Adding transit doesn’t make traffic disappear.  Never has, never will. The idea that everyone else will get on a train and now you can drive everywhere easily is pretty silly.  Transit provides an alternative and allows for more growth.  If west Seattle wanted to be left alone, we shouldn’t have lobbied to be part of ST3.  For the ” what abouts” talking about magnolia, they have next to no transit and that will continue.

  • Matt November 10, 2017 (5:43 am)

    Detached single house zoning is a third rail that policy makers are loath to touch.  Witness the vitriol surrounding the Junction’s expansion, and it’s easy to see why the city doesn’t jump on what it should be doing: change SF zoning to allow more dwellings per lot by 1) reducing barriers to backyard cottages 2) re-allowing duplexes and yes, triplexes if they fit within the size allowed today by land use code for a new house. 

    We have a housing shortage, a climate crisis, and an increasingly inequitable city.  Allowing more dwelling options, all sizes and price points, throughout the 2/3rds of the city untouched by this rezone, is a great strategy to combat all three. 

  • artsea November 10, 2017 (7:55 am)

    I urge many of you to visit Chicago and see what awaits us in Seattle as the city keeps creating more housing options in ever encroaching urban village neighborhoods.  Visit Chicago’s residential neighborhoods and see what happens when no (or minimal) off-street parking is required when large apartment buildings are allowed to replace modest retail buildings.  It’s coming to a Seattle neighborhood near you.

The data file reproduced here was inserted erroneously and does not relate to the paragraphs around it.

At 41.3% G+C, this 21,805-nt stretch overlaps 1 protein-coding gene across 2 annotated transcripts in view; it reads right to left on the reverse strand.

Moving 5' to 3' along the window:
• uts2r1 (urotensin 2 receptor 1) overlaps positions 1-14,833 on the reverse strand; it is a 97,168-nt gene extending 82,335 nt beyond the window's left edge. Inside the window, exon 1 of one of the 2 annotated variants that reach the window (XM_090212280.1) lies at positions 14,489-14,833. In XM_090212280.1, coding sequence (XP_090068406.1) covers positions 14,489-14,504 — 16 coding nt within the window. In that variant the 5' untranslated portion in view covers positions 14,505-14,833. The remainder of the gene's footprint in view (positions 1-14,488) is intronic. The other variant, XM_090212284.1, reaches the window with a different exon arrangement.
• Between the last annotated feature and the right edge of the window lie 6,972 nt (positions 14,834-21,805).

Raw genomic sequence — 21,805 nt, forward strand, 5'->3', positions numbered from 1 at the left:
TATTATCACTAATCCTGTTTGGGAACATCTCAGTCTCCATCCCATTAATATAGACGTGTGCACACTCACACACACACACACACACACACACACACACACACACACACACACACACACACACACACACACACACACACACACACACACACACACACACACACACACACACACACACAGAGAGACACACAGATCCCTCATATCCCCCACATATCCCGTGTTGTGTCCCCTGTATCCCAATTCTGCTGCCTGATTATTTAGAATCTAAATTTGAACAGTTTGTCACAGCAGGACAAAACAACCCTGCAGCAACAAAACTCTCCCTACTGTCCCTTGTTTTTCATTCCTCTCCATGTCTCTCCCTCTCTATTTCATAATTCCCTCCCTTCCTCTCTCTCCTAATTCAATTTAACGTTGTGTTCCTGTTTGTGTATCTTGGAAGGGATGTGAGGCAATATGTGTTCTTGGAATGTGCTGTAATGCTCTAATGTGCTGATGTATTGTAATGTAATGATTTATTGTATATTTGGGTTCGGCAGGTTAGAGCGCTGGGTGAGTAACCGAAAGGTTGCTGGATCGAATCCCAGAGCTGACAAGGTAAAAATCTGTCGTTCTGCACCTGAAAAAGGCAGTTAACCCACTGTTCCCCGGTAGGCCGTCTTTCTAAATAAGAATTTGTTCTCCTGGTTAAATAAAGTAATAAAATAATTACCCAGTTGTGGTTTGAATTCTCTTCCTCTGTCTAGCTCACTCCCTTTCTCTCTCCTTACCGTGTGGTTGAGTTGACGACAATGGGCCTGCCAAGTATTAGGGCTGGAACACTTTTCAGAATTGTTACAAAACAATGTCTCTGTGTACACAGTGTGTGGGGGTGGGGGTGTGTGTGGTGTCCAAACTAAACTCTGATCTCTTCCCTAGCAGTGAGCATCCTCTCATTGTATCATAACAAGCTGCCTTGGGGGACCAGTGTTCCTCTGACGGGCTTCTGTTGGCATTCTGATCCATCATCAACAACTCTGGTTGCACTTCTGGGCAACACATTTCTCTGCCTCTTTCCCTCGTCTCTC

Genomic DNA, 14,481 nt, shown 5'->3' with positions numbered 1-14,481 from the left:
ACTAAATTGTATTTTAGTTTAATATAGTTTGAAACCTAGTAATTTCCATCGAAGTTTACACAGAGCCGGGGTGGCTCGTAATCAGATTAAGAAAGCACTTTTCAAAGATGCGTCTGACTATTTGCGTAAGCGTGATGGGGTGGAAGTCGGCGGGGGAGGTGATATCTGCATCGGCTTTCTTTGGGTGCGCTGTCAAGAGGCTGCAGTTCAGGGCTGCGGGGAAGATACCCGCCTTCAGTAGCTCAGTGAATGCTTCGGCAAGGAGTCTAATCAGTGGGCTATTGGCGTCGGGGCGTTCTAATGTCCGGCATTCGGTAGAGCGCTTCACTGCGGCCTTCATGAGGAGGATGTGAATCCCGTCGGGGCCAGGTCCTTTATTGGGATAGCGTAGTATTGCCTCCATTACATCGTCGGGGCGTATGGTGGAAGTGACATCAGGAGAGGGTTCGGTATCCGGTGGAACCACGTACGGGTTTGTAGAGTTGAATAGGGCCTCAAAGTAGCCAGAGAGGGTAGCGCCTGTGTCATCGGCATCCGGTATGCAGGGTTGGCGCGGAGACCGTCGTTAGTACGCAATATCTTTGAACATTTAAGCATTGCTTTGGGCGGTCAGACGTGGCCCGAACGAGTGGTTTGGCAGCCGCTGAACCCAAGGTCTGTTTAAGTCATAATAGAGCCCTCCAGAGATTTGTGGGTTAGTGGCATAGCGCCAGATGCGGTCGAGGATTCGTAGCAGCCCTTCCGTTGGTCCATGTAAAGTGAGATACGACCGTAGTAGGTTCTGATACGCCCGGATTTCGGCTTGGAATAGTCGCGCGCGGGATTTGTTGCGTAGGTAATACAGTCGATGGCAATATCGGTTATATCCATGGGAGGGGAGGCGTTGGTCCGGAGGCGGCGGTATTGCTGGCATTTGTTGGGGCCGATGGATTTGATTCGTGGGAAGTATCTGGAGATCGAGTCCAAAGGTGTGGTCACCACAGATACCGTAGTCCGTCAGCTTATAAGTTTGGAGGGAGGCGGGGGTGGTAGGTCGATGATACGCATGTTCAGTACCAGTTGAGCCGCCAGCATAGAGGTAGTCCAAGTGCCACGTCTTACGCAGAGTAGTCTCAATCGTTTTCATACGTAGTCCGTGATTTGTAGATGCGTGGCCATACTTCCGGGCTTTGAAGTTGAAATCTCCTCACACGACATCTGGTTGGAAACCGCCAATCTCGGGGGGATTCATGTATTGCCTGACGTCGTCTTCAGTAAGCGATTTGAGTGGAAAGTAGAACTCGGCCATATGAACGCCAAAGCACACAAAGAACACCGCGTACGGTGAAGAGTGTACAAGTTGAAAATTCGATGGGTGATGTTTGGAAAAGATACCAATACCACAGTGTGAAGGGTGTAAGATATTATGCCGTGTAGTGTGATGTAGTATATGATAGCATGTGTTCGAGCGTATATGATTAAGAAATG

• CAM November 10, 2017 (1:22 pm)

      Been there, lived there, loved it. The ease and convenience of living in a dense city with great public transportation driven by people willing to pay for and use it is obviously not for everyone. But don’t assume that the 3 million people who live there aren’t choosing to do so because of what that kind of environment has to offer. 

      • CAM November 10, 2017 (1:31 pm)

        I was trying to edit to add but took too long. Those buildings in Chicago with no parking that you reference were all built a really long time ago before the time when everyone had a car. Keep in mind that cities like NY and Chicago were developed a lot earlier than Seattle and dealt with their growth in completely different eras. I’d argue that once Seattle gets through this rough patch of everyone being anti-growth for one reason or another the people who live here will be quite pleased with the result of all of these policies they are railing against. 

  • JRR November 10, 2017 (7:56 am)

    I’m pretty happy this updated map seems to be more intentional with the changes in Westwood Highland Park. I for one noted in my feedback that we have pockets of classic workforce housing/Boeing boxes in what is now included as RSL. It now seems more responsive to where development is currently organically happening and prioritizes the transit corridors for the higher density stuff.